- Published on Tuesday, 12 April 2011 17:35
11/04, 20:00-22:00 - Special Programme on the Peasant Struggle on Radio Klara. Discussion on Food Sovereignty and presentation of Peasant Struggle Week in Valencia
12/04, 19:00 – Screening of short films on Food Sovereignty followed by debate. Ca Revolta: Calle Santa Teresa nº 10. Valencia
- Published on Tuesday, 12 April 2011 17:05
Invitation to the media
International seed campaign “Sowing the future – harvesting diversity ”
17-18 April 2011, Brussels
Over fifty organisations from all over Europe are calling for two days of action in Brussels on 17 April, the annual international day of peasant resistance launched by Via Campesina. This will be the climax of the Europe-wide campaign “Sowing the future, harvesting diversity” which denounces European Union legislation that encourages the privatisation of seeds by a handful of multinationals. This will have grave consequences for small farmers and gardeners, not just in Europe but throughout the world.
- Published on Tuesday, 12 April 2011 13:49
LA VIA CAMPESINA PRESS RELEASE
JAKARTA, 11 APRIL 2011 As the first session of climate negotiations for the year come to a close in Bangkok, Thailand, it is clear that the urgency of avoiding a climate disaster and delivering climate justice remain unaddressed.
La Via Campesina, the global movement of small-scale and family farmers, is severely dismayed at the attempts of the developed countries to further escape their historic responsibility to make real emission cuts and push for more false and market based solutions to the climate crisis.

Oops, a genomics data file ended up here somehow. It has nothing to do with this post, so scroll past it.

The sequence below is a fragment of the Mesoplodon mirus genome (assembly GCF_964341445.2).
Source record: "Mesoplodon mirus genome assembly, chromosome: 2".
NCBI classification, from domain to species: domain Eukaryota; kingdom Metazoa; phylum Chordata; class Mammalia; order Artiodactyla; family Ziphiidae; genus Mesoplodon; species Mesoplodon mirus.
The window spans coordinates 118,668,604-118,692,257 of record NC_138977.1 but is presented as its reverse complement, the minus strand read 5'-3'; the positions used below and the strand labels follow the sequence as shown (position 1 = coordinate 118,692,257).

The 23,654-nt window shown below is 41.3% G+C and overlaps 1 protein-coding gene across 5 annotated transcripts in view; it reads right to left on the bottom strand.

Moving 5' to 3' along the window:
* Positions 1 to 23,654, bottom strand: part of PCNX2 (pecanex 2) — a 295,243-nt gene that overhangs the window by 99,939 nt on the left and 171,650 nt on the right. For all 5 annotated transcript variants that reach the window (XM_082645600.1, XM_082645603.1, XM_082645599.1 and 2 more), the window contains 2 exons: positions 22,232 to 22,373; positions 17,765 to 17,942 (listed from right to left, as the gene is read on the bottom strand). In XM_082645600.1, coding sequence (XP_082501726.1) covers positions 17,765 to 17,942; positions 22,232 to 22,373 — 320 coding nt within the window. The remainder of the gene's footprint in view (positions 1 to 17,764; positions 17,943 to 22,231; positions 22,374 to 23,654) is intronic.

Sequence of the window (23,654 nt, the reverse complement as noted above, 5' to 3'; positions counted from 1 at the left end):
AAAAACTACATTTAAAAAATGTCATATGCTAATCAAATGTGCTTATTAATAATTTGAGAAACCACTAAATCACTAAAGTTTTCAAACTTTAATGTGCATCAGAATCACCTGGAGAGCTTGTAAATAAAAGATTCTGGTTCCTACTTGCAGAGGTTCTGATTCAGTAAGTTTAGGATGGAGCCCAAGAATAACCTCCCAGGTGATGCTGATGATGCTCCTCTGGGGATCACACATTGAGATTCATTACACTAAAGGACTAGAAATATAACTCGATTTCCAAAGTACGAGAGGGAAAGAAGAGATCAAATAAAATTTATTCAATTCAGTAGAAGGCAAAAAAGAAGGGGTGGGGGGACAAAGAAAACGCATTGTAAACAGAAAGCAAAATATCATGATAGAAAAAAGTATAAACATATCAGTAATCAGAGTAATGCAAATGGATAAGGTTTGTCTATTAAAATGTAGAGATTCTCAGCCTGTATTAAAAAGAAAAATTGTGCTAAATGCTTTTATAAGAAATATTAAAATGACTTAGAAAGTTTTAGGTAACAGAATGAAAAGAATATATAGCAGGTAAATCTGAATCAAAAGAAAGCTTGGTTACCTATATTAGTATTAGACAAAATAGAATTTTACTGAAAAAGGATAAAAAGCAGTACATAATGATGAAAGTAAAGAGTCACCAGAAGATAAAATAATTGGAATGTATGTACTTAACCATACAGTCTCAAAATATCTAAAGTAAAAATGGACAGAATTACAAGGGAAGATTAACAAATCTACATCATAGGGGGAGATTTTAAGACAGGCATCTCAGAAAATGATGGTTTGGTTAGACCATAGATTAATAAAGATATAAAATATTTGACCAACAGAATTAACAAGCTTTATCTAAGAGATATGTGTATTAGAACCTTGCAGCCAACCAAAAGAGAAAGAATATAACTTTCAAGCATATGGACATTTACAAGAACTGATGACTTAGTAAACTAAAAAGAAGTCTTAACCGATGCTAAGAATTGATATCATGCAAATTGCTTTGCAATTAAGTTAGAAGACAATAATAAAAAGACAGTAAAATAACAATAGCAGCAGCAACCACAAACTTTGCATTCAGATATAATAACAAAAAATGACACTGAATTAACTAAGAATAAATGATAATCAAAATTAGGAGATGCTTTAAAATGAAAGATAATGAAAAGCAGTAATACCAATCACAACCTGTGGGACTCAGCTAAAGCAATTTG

As the planet undergoes even more climate change induced extreme weather changes that have impacted on small scale farmers in different parts of the world including unpredicted rains that have resulted in harvest failure in the Southeast Asian region, the urgency increases for real solutions and for real and deep emission cuts.
- Published on Sunday, 20 March 2011 17:34
Bali 18 March 2011
[I am speaking on behalf of Via Campesina and Civil Society Organizations (CSOs) present at this fourth session of the Governing Body of the Seed Treaty (GB)
We are pleased to take this opportunity, Chair, to say a few words of reflection on the progress of this fourth session of the GB. We thank you for your considerate approach that has made us feel welcome.
At the second meeting of the Governing Body, civil society organizations suggested that it might be more realistic to suspend the treaty than to continue to work without adequate resources. At the third meeting we remained optimistic and pressed for a programme that assumed that governments who ratified the treaty would take the responsibility to make it work. Now, we expected at this 4th session of the GB that Contracting Parties would resolve to find the means and political commitment to make the Treaty work in the interests of the majority users and developers of PGRFA – the world’s small-scale farmers.